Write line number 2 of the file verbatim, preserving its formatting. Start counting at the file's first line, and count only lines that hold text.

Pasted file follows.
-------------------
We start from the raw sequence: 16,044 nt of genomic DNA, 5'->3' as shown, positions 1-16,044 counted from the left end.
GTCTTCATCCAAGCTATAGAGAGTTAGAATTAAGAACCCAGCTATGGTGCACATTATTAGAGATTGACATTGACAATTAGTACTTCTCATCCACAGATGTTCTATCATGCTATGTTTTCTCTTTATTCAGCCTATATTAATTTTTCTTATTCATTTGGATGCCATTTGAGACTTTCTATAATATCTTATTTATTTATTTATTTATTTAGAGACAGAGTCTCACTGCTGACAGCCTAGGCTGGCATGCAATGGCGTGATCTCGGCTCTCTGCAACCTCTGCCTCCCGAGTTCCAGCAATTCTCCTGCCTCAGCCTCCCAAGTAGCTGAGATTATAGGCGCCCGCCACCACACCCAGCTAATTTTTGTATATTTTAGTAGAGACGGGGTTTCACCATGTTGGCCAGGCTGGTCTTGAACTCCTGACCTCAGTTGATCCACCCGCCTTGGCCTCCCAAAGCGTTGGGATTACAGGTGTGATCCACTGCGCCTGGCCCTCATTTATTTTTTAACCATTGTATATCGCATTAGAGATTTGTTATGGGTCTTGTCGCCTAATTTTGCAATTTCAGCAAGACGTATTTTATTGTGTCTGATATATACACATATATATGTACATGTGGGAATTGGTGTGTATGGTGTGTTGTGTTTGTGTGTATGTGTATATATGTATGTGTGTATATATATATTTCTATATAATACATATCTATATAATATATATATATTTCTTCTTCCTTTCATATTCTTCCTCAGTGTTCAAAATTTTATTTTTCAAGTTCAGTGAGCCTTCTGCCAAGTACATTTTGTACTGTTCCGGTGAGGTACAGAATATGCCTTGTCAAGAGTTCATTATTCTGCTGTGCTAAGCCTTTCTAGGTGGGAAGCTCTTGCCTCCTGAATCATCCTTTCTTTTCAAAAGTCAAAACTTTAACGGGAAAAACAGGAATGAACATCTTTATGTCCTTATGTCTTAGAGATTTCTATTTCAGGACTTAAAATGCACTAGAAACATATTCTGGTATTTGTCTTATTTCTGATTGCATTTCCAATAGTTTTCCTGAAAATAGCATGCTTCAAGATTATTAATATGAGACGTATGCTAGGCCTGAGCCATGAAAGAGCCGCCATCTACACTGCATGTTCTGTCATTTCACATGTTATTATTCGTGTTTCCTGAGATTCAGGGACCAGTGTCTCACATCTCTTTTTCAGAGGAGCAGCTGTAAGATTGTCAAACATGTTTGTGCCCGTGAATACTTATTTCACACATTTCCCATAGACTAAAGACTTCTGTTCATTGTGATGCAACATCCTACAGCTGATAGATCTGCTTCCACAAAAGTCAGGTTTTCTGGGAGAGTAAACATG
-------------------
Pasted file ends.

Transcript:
GTCTTCATCCAAGCTATAGAGAGTTAGAATTAAGAACCCAGCTATGGTGCACATTATTAGAGATTGACATTGACAATTAGTACTTCTCATCCACAGATGTTCTATCATGCTATGTTTTCTCTTTATTCAGCCTATATTAATTTTTCTTATTCATTTGGATGCCATTTGAGACTTTCTATAATATCTTATTTATTTATTTATTTATTTAGAGACAGAGTCTCACTGCTGACAGCCTAGGCTGGCATGCAATGGCGTGATCTCGGCTCTCTGCAACCTCTGCCTCCCGAGTTCCAGCAATTCTCCTGCCTCAGCCTCCCAAGTAGCTGAGATTATAGGCGCCCGCCACCACACCCAGCTAATTTTTGTATATTTTAGTAGAGACGGGGTTTCACCATGTTGGCCAGGCTGGTCTTGAACTCCTGACCTCAGTTGATCCACCCGCCTTGGCCTCCCAAAGCGTTGGGATTACAGGTGTGATCCACTGCGCCTGGCCCTCATTTATTTTTTAACCATTGTATATCGCATTAGAGATTTGTTATGGGTCTTGTCGCCTAATTTTGCAATTTCAGCAAGACGTATTTTATTGTGTCTGATATATACACATATATATGTACATGTGGGAATTGGTGTGTATGGTGTGTTGTGTTTGTGTGTATGTGTATATATGTATGTGTGTATATATATATTTCTATATAATACATATCTATATAATATATATATATTTCTTCTTCCTTTCATATTCTTCCTCAGTGTTCAAAATTTTATTTTTCAAGTTCAGTGAGCCTTCTGCCAAGTACATTTTGTACTGTTCCGGTGAGGTACAGAATATGCCTTGTCAAGAGTTCATTATTCTGCTGTGCTAAGCCTTTCTAGGTGGGAAGCTCTTGCCTCCTGAATCATCCTTTCTTTTCAAAAGTCAAAACTTTAACGGGAAAAACAGGAATGAACATCTTTATGTCCTTATGTCTTAGAGATTTCTATTTCAGGACTTAAAATGCACTAGAAACATATTCTGGTATTTGTCTTATTTCTGATTGCATTTCCAATAGTTTTCCTGAAAATAGCATGCTTCAAGATTATTAATATGAGACGTATGCTAGGCCTGAGCCATGAAAGAGCCGCCATCTACACTGCATGTTCTGTCATTTCACATGTTATTATTCGTGTTTCCTGAGATTCAGGGACCAGTGTCTCACATCTCTTTTTCAGAGGAGCAGCTGTAAGATTGTCAAACATGTTTGTGCCCGTGAATACTTATTTCACACATTTCCCATAGACTAAAGACTTCTGTTCATTGTGATGCAACATCCTACAGCTGATAGATCTGCTTCCACAAAAGTCAGGTTTTCTGGGAGAGTAAACATG